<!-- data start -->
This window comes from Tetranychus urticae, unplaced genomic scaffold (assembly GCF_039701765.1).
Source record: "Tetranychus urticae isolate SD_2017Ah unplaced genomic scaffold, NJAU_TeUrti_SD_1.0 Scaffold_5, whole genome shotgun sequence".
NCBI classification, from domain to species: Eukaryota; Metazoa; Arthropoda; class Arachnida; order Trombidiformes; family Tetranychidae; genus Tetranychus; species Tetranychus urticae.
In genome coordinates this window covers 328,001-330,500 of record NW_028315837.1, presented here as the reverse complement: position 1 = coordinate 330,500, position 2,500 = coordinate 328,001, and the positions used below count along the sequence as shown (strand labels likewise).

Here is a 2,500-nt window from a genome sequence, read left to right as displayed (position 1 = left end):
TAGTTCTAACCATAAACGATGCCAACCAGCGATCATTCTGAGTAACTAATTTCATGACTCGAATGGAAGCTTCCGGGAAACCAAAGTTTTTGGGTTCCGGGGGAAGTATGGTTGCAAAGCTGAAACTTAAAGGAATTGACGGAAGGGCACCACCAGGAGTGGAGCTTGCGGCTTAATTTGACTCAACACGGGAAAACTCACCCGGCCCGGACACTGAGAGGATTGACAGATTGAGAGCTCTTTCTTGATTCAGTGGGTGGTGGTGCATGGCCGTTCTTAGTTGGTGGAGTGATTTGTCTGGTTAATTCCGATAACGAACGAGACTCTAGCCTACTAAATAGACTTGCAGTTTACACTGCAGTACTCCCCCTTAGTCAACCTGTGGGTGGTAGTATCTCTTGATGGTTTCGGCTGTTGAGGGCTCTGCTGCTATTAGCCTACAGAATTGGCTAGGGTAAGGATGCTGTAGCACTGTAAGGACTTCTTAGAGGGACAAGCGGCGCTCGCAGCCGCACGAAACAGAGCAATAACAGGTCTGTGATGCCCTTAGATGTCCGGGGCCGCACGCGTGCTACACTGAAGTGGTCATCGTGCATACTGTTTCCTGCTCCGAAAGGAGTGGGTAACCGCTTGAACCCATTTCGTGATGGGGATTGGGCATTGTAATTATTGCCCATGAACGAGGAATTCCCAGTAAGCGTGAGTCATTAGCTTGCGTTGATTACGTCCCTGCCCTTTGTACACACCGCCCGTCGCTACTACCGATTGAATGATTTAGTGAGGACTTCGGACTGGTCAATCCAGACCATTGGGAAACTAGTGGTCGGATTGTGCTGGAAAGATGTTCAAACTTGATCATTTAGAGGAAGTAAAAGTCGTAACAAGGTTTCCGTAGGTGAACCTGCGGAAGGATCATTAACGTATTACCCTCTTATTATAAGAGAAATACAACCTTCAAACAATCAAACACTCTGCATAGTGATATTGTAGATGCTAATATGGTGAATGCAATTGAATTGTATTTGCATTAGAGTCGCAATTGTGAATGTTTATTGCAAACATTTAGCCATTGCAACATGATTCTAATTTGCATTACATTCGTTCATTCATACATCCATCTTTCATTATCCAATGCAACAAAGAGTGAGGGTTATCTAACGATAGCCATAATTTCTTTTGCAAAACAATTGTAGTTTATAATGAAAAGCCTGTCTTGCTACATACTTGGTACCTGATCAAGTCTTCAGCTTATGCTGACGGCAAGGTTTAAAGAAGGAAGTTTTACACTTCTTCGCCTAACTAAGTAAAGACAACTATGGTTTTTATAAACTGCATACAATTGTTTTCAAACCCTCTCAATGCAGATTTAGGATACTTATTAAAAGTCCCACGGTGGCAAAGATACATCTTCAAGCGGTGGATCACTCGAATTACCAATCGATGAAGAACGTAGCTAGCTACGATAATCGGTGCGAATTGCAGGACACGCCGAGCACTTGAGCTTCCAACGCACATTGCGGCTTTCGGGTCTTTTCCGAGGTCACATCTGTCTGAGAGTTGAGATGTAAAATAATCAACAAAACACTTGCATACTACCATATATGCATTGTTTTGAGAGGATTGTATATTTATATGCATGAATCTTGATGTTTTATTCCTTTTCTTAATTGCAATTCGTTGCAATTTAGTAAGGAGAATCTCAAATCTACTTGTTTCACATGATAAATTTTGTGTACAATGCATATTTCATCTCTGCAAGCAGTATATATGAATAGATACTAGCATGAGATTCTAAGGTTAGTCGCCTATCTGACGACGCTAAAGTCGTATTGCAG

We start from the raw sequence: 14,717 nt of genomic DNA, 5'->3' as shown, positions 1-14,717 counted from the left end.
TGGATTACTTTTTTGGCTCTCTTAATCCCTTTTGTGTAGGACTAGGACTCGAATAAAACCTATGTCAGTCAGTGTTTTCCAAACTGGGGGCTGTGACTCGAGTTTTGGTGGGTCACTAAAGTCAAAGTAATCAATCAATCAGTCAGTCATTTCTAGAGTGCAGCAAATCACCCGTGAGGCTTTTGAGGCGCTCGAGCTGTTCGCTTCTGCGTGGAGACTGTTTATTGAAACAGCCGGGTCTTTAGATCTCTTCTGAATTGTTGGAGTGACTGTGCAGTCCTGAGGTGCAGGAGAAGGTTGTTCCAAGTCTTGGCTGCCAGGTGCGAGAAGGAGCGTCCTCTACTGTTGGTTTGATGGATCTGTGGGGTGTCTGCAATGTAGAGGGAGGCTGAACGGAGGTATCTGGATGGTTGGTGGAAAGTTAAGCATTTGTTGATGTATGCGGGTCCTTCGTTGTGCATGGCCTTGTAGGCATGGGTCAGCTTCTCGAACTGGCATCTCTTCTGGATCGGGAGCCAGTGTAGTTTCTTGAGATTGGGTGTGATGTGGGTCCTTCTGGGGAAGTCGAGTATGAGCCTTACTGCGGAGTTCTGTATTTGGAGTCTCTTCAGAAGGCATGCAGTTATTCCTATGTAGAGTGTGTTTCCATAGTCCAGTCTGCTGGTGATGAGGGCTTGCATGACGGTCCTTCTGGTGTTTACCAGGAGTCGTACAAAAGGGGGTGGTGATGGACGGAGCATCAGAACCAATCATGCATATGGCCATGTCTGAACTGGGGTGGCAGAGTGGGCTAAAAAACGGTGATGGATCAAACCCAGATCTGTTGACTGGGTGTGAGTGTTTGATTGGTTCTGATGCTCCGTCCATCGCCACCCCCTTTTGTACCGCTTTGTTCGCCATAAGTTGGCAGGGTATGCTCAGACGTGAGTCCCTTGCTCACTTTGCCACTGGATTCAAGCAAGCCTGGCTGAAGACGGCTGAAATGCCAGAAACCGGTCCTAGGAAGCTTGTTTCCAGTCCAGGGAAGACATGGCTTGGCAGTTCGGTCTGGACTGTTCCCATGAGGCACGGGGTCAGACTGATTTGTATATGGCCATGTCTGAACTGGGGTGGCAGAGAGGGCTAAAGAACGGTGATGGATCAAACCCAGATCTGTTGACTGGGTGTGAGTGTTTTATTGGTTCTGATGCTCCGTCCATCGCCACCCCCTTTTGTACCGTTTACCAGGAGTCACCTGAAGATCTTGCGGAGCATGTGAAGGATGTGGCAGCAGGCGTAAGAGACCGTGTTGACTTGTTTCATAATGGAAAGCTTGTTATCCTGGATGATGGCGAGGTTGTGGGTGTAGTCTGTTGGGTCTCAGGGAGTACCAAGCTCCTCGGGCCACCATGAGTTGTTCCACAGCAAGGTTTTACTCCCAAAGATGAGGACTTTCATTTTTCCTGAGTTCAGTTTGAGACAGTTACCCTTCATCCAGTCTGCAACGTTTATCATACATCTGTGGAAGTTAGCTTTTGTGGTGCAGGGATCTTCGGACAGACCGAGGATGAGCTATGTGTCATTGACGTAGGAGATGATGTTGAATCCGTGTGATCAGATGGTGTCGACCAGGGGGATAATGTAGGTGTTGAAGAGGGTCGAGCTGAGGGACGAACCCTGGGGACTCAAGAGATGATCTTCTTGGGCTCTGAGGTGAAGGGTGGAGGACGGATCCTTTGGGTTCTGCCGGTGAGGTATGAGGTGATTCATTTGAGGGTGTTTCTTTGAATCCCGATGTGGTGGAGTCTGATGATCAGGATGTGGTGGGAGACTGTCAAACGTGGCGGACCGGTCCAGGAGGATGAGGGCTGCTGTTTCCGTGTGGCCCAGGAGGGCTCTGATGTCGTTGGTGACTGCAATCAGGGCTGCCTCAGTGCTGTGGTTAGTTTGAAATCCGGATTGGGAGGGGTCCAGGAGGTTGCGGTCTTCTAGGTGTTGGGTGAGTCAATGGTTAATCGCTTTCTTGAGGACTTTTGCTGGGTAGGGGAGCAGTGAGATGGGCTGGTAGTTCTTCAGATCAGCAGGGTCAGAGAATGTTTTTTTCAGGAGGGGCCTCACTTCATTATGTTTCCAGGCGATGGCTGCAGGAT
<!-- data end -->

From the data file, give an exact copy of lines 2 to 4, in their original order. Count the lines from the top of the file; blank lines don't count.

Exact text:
Source record: "Tetranychus urticae isolate SD_2017Ah unplaced genomic scaffold, NJAU_TeUrti_SD_1.0 Scaffold_5, whole genome shotgun sequence".
NCBI classification, from domain to species: Eukaryota; Metazoa; Arthropoda; class Arachnida; order Trombidiformes; family Tetranychidae; genus Tetranychus; species Tetranychus urticae.
In genome coordinates this window covers 328,001-330,500 of record NW_028315837.1, presented here as the reverse complement: position 1 = coordinate 330,500, position 2,500 = coordinate 328,001, and the positions used below count along the sequence as shown (strand labels likewise).